Findings from an evaluation of the Healthy Homes Initiative, which was established to support low-income families with children to live in warm and dry homes, shows it has resulted in fewer medicines dispensed, fewer GP visits and fewer admissions to hospital for children referred.
This is the first stage of the evaluation and is a strong endorsement of the benefits of the Healthy Homes Initiative (HHI).
The evaluation, published today, shows that there is considerable health improvement for children in the year after their homes are made warmer and drier.
The evaluation estimates that for every ten children referred to the programme, there were six fewer filled prescriptions, six fewer GP visits and one less child in hospital over the next year.
As at 31 December 2018, the HHI has received 15,330 eligible referrals, and the evaluation shows that the service has resulted in 1,533 fewer hospitalisations; 9,443 fewer GP visits; and 8,784 fewer medicines for the referred children.
The evaluation shows that the benefits translated into significant savings for the health sector. The Healthy Homes service is anticipated to avert approximately $30 million in health care costs over three years, and the predicted return on investment for funded HHI programme costs is expected to be less than two years.
The next phase of the evaluation will focus on the impact of the HHI programme on wider health and social outcomes for other household members that have benefited from receiving HHI programme.
The Healthy Homes Initiative started in 2013 and is delivered across 11 DHBs with high incidence of rheumatic fever, as part of the Rheumatic Fever Prevention Programme. The service was expanded in 2016 to improve outcomes for pregnant women and 0–5 year olds.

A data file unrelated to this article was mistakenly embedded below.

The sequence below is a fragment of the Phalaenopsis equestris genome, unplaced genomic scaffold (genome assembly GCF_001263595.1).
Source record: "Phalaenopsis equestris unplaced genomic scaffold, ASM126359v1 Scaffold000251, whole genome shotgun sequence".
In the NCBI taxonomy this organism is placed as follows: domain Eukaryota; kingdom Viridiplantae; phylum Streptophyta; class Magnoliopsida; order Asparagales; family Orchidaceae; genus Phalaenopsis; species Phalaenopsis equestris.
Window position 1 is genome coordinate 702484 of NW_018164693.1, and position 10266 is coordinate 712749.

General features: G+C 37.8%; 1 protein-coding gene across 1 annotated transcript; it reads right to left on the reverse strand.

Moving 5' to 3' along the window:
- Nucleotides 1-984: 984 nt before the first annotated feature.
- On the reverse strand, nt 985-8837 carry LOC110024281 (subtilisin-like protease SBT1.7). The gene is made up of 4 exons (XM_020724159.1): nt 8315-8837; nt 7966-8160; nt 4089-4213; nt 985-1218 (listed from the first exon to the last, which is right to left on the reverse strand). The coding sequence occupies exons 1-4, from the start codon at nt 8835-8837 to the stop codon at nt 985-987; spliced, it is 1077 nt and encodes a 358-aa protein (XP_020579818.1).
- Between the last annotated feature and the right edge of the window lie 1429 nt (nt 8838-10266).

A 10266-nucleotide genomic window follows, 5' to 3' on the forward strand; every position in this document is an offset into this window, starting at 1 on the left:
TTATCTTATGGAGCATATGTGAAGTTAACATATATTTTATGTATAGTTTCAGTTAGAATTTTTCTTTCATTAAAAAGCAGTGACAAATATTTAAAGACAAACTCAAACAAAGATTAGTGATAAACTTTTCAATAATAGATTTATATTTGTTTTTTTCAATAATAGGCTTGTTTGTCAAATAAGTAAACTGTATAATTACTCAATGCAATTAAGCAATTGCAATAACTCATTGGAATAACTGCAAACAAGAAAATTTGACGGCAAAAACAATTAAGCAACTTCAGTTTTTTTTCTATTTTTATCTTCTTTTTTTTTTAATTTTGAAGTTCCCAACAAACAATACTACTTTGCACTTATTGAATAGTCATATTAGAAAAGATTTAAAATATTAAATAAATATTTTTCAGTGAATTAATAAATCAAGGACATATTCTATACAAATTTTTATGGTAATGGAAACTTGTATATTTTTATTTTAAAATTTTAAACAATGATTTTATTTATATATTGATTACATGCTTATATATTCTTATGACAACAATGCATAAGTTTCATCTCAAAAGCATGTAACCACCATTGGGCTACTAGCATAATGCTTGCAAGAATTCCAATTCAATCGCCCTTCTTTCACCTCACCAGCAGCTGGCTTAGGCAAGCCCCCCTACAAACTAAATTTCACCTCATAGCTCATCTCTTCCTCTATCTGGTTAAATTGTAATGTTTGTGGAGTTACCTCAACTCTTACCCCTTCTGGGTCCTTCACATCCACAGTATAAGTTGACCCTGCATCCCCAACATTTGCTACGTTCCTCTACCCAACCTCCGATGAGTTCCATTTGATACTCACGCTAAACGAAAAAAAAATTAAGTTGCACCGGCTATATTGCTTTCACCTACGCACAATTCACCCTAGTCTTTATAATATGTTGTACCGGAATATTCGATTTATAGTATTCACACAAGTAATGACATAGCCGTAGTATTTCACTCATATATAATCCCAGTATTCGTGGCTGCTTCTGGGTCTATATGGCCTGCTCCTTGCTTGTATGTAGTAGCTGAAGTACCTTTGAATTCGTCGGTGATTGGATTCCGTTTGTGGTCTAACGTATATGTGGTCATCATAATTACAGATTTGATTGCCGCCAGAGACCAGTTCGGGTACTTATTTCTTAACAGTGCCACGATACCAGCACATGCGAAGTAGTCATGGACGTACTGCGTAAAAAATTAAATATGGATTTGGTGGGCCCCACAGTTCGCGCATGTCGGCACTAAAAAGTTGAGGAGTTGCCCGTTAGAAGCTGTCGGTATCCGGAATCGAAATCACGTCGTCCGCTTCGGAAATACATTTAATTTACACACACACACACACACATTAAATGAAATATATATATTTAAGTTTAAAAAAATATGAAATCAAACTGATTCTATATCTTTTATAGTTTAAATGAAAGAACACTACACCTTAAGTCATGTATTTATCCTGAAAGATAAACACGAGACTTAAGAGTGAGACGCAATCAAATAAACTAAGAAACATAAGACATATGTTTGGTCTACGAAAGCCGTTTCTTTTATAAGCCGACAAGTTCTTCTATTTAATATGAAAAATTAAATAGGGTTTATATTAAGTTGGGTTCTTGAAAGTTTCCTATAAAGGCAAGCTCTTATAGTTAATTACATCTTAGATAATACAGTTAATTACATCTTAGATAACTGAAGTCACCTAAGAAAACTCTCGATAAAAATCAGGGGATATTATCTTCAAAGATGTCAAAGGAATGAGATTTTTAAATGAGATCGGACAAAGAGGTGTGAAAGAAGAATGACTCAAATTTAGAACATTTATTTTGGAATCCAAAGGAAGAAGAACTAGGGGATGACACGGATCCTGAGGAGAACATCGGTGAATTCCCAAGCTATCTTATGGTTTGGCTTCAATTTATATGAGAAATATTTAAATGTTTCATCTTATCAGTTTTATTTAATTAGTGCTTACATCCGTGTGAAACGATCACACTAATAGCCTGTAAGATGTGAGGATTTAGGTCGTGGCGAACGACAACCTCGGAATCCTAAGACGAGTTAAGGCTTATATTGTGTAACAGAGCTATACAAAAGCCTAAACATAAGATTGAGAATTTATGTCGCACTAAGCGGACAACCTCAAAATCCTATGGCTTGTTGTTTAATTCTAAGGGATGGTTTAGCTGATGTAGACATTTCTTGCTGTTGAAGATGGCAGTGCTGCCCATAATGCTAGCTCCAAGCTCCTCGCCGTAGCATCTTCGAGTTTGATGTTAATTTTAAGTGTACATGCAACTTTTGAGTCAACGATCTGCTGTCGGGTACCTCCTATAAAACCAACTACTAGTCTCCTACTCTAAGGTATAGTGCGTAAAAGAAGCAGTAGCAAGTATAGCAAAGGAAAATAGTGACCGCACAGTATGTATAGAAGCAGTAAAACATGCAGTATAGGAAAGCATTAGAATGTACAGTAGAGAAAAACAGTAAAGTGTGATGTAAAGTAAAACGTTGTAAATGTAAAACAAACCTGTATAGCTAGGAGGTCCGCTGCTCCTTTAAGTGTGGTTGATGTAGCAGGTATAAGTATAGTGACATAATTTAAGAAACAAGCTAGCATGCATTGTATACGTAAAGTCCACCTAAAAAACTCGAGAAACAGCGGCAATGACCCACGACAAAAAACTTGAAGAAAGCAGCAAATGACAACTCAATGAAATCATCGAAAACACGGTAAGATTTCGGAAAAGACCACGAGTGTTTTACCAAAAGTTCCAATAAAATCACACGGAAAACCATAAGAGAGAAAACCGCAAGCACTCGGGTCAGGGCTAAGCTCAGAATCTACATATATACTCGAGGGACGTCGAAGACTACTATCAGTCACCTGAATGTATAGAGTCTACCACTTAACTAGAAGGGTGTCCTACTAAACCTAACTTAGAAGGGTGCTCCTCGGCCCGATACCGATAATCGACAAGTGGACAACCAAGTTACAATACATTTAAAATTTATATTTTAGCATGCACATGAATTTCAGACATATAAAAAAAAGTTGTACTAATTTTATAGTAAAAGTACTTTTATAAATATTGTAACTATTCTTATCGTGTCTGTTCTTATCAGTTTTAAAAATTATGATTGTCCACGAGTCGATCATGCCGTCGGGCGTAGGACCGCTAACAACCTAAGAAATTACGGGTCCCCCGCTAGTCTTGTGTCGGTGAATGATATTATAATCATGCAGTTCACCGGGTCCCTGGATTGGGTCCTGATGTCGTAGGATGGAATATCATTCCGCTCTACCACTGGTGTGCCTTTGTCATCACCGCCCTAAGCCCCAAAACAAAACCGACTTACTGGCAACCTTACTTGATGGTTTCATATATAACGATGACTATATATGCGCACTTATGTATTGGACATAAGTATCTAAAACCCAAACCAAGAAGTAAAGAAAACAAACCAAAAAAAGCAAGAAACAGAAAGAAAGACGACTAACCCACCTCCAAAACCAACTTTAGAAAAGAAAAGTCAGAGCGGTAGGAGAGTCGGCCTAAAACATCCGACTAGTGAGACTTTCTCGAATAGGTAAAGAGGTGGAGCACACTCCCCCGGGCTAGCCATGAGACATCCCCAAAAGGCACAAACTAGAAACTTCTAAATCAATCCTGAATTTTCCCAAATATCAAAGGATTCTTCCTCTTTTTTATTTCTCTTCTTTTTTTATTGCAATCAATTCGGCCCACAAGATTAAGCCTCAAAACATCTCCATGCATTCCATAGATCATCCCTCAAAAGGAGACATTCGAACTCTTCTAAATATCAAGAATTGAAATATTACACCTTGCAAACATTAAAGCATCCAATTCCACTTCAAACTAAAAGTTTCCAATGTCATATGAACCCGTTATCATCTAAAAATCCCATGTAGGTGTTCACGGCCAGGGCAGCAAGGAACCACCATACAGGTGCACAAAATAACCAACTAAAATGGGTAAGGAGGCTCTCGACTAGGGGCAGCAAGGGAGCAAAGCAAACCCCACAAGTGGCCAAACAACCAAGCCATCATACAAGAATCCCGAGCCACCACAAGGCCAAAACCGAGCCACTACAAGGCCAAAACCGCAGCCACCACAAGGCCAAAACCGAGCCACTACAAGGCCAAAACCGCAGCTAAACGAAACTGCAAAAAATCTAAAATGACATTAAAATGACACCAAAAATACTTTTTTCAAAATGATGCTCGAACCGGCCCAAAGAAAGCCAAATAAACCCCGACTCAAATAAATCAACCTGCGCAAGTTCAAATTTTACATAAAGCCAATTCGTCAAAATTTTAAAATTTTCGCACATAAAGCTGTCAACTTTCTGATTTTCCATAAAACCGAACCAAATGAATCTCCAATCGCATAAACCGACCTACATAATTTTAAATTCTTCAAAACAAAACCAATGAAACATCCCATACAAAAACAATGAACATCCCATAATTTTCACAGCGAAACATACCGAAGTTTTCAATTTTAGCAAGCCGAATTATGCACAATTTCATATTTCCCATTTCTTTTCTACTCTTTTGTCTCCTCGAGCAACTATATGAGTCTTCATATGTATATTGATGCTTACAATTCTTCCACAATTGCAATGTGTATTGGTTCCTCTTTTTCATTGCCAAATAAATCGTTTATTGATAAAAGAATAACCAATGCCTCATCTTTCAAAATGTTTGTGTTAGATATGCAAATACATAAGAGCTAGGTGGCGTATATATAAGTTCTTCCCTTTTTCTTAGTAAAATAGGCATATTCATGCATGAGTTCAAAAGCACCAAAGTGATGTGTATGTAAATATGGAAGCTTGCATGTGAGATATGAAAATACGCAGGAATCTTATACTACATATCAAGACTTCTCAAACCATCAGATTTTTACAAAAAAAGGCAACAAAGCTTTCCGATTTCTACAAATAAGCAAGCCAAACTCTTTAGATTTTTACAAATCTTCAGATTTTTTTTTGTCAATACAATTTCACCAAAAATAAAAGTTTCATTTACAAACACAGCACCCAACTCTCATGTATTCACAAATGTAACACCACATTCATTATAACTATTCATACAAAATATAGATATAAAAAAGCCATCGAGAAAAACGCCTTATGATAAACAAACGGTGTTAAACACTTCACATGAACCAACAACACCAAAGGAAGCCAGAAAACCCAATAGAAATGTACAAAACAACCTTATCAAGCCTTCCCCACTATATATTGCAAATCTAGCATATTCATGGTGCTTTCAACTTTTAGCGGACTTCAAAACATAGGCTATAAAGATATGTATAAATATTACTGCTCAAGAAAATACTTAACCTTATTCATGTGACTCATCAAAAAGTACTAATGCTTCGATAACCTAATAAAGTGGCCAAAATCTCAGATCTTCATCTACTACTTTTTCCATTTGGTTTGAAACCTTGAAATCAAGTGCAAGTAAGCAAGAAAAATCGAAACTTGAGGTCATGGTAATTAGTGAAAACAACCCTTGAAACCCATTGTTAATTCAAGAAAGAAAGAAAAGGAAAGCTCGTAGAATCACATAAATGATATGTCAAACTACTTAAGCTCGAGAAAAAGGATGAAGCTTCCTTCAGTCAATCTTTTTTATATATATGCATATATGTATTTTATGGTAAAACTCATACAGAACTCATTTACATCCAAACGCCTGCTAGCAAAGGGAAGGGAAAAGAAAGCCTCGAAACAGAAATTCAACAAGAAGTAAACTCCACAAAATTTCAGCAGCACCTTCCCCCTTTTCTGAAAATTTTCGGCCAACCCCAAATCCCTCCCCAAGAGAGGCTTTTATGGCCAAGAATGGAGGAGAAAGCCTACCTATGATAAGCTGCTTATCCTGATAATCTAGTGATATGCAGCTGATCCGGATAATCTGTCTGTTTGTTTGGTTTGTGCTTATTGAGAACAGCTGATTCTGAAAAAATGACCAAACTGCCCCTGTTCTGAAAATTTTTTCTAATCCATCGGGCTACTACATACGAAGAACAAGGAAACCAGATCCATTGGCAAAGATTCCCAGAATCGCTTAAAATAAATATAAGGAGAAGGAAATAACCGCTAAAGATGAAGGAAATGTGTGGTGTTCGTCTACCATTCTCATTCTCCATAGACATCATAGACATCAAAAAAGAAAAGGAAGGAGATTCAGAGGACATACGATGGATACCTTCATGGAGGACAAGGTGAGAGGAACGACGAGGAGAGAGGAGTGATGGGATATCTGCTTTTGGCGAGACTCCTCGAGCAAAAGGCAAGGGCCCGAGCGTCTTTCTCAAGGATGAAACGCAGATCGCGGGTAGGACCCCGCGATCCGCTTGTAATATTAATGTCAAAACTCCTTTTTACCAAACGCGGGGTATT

The aim of the service is to reduce the number of hospitalisations by increasing the number of children living in warm, dry and healthy homes.
As at 31 December 2018, the Healthy Homes Initiative (HHI) has received 15,330 eligible referrals.
The programme relies on collaboration and partnership from Housing New Zealand, Ministry of Social Development, the Energy Efficiency and Conservation Authority and the Ministry of Building Innovation and Employment, as well a range of local partners and philanthropic organisations.
The purpose of this evaluation is to determine whether the programme improved health and social outcomes for families who took part, and whether the programme offers value for money. The research was carried out by He Kainga Oranga, the Housing and Health Research Programme, University of Otago (Wellington). The Ministry of Health, Housing New Zealand and the Ministry of Housing and Urban Development co-funded this evaluation.
The next stage of the evaluation will be completed in late 2020.
The Healthy Homes Initiative was recently awarded the Better Outcomes Award (Te Tohu mō ngā Hua E Pai Ake Ana) and the overall winner and recipient of the Prime Minister’s Award (Te Tohu a te Pirimia) 2019 at the State Service’s Commission Spirit of Service Awards.